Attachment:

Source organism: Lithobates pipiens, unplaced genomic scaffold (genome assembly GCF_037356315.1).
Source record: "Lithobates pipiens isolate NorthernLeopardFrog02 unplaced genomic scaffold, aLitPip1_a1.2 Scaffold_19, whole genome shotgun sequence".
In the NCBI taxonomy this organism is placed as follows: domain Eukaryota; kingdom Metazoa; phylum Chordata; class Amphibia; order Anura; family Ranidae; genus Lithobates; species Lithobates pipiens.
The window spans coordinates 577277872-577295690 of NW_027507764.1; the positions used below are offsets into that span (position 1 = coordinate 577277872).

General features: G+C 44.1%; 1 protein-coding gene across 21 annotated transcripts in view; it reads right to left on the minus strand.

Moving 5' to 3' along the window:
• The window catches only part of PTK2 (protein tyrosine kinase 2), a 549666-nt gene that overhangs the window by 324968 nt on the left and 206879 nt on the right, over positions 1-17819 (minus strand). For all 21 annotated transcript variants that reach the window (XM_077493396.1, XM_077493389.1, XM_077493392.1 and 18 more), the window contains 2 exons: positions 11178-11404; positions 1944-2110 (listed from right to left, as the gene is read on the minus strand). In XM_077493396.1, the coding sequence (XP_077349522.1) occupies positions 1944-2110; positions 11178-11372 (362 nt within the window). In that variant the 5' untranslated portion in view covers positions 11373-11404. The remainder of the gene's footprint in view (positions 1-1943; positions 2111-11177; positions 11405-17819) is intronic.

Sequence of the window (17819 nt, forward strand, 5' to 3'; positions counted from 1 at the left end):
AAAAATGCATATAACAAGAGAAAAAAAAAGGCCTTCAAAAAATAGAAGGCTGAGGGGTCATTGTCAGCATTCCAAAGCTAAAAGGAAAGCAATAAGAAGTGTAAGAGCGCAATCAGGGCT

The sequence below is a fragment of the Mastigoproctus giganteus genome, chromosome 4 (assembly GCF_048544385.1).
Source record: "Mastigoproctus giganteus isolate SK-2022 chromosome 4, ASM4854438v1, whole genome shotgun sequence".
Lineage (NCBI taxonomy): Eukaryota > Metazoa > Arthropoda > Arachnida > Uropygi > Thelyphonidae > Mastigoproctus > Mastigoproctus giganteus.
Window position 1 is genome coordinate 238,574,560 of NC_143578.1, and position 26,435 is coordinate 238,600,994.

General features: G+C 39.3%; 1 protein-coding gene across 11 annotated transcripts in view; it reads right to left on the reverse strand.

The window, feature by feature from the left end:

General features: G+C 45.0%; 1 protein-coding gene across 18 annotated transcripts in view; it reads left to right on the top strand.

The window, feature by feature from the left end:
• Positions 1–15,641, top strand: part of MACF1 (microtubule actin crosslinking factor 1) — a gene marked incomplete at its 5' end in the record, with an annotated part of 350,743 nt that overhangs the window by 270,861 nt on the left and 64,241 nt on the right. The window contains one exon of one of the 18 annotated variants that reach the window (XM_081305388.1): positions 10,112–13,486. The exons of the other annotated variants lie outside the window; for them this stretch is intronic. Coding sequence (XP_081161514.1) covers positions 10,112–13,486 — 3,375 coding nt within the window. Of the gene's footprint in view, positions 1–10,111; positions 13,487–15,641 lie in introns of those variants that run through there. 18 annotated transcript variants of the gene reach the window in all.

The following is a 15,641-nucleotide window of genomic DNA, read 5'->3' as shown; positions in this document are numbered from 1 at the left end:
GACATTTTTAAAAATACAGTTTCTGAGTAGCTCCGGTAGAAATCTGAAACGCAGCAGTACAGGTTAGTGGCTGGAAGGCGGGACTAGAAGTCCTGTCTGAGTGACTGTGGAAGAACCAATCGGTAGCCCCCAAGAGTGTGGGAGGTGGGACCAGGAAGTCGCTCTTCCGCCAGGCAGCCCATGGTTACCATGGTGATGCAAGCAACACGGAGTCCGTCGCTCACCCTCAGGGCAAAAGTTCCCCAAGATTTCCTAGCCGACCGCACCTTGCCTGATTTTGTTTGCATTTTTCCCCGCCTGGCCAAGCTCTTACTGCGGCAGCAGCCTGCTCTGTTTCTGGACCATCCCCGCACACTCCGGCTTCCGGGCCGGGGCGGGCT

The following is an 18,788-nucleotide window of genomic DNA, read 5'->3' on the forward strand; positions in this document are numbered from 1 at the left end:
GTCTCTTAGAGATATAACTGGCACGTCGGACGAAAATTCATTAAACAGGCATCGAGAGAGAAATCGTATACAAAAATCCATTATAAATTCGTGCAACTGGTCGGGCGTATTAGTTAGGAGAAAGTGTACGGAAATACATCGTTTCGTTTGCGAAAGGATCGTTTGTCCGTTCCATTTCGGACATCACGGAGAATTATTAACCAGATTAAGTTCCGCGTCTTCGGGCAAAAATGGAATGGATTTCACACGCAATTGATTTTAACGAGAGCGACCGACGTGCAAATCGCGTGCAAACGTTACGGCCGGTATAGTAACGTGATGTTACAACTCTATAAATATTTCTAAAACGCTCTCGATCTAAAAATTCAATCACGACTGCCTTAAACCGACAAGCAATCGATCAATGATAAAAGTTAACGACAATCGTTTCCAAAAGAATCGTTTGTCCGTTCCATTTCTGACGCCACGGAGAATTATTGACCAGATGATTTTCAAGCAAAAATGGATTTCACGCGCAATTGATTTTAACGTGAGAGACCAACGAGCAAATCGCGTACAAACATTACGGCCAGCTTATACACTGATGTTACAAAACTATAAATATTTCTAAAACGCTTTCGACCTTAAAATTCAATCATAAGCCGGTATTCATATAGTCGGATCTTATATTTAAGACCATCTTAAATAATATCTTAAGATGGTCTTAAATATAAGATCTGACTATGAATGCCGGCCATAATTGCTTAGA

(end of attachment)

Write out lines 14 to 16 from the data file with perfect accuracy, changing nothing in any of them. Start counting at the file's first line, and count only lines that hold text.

General features: G+C 39.3%; 1 protein-coding gene across 11 annotated transcripts in view; it reads right to left on the reverse strand.

The window, feature by feature from the left end:

General features: G+C 45.0%; 1 protein-coding gene across 18 annotated transcripts in view; it reads left to right on the top strand.